I just came upon my album of Carly Simon’s No Secrets. Talk about a soundtrack from your past. This one is in the top three. It immediately takes me to New Delhi, India. I’m nine years old. We play this album so often, it’s like the McCloy family album of 1973.
It brings me back to early evenings in the living room, my parents sipping cocktails. Then, to sitting at our old piano while listening to “Embrace Me, You Child.” I played that song over and over when I was alone one day. I was trying to learn how to play the piano by striking the keys as I listened, keeping in tune, while singing along with the words:
“Then one night Daddy died and went to heaven
And God came down to earth and slipped away
I pretended not to notice I’d been abandoned
But no-one sang the night into the day
And later night time songs came back again
But the singers don’t compare with those I knew
And I never figured out where god and daddy went
But there was nothing those two couldn’t do.”
I imagined what that would be like, my Daddy dying. The emotions. The loss. Little did I know that he would die when I was still relatively young; 21 years old.
That album holds a particular context based on the time when it became imprinted. The correlation of tone and lyrics to the mood it created. Carly was with us there. Our little bubble of life at Friends Colony West, New Delhi.
My brother and his wife named their daughter Carly. I fondly think it has to do with the influence Ms. Simon had on us, the family bonds she helped create. It sounds corny, but we all have music that sticks with us like that. We may not always remember certain artists or songs, but when we hear an impactful song from the past, boy, do the floodgates of sense memory open up and remind us!
We might have intellectual disconnects in the present and poo-poo an artist who once brought us joy, because they are no longer hip or heard or popular or understood. But you can’t take the memories away or the happiness that songs brought you. The impact of certain songs during pivotal times in your life will never go away.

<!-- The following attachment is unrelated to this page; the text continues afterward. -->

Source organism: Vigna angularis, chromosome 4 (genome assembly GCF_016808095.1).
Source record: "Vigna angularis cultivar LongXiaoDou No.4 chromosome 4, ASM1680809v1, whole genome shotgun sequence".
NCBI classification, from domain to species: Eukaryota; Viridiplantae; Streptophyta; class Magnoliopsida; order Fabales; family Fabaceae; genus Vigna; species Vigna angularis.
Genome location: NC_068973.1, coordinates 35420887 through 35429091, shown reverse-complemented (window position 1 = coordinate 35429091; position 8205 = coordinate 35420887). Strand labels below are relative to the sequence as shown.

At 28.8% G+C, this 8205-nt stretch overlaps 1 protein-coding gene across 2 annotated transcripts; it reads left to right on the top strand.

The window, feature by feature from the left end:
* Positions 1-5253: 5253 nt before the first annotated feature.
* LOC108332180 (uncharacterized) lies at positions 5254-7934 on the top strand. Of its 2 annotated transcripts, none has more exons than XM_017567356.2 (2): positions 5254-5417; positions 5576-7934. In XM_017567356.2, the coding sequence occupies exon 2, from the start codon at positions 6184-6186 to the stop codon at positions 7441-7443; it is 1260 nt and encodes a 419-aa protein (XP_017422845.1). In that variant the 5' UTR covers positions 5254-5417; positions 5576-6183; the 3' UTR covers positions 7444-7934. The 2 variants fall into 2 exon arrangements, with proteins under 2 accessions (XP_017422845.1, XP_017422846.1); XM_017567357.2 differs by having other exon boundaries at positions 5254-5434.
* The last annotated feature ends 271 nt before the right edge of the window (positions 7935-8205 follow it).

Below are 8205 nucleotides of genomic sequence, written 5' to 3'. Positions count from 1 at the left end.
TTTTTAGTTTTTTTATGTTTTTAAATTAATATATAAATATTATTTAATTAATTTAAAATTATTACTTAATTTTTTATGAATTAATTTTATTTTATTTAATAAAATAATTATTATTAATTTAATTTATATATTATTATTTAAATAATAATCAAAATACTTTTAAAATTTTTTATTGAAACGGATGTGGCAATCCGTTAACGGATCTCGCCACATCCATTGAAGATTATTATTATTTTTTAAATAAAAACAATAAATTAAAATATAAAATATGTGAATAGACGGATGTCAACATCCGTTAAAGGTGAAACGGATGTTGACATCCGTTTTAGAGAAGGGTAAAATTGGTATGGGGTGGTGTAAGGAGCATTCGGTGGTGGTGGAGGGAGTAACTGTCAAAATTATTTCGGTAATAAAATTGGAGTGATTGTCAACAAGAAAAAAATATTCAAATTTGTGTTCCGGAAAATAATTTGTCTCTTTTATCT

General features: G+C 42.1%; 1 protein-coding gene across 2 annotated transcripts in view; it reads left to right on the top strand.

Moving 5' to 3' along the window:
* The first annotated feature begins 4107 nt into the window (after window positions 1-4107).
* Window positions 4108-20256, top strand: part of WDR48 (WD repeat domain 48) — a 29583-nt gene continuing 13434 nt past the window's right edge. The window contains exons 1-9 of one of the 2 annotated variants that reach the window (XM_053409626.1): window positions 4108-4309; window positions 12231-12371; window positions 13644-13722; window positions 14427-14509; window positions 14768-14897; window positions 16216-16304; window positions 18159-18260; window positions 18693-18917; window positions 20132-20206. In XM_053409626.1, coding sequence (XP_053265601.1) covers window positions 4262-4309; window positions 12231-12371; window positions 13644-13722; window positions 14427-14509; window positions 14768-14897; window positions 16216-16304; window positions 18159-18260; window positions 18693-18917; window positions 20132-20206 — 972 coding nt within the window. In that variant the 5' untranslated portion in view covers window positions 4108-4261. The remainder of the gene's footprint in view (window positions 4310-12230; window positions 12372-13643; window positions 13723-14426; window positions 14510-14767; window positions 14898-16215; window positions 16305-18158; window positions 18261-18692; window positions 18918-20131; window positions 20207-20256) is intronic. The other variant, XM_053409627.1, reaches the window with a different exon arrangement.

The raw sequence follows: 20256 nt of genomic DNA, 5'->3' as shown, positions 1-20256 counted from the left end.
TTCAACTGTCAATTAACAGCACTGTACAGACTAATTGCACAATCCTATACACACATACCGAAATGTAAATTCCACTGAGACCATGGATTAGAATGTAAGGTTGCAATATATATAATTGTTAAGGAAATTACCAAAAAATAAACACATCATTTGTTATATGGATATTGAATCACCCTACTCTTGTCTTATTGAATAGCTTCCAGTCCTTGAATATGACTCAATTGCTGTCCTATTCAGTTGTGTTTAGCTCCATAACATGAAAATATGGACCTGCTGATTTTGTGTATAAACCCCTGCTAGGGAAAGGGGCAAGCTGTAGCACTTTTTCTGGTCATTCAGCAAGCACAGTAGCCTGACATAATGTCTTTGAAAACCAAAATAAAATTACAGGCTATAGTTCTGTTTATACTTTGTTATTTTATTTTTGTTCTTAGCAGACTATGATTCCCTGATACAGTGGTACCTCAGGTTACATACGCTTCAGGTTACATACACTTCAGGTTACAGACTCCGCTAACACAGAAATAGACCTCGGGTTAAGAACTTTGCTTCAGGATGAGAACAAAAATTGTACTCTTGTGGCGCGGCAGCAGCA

KC and the Sunshine Band’s “That’s the Way (I Like It)”? For me, that’s Ithaca, New York, 1975. My one year of living in the U.S between birth and college. A house band played that song every night in the lounge of the Holiday Inn, where we stayed while my parents looked for a house rental.
Michael Jackson’s “Off the Wall”? That’s Tokyo, 1979. Dancing in the crowded discos of Roppongi every Saturday night, sipping silly drinks like blue Hawaiians or violet fizzes.
Talking Heads’ “Burning Down the House”? That’s Durham, North Carolina, 1983. Definitely the soundtrack of the house I lived in off Duke’s east campus with my sister and housemates from all over the world. (Friends say this album was playing every time they came over. They are probably right.)
Fine Young Cannibals’ “The Raw and the Cooked”? That’s Bequia, West Indies, July, 1989. I was in this oasis of a place with 20 other actors, taking an intensive acting course with Sandy Meisner for the month. Someone had a boombox, and this album became like the soundtrack of the month.
My friend Ilse is a musician and she describes her need for music like a drug. I get that. I think music can certainly act like a drug. After all, it alters our mood and can bring us up or bring us down. We use it to party, to meditate, to exercise, to escape, or to reminisce. When you play music, how do you decide on your selection? The question might be; how do you want to feel?
Ilse, like many other musicians I know, is prone to slipping away mentally whenever music is played. Her mind wandering to other places. Well, I just did that tonight when I got lost in No Secrets. I was in New Delhi and Berkeley. In 1973 and 2007.
Music can do that.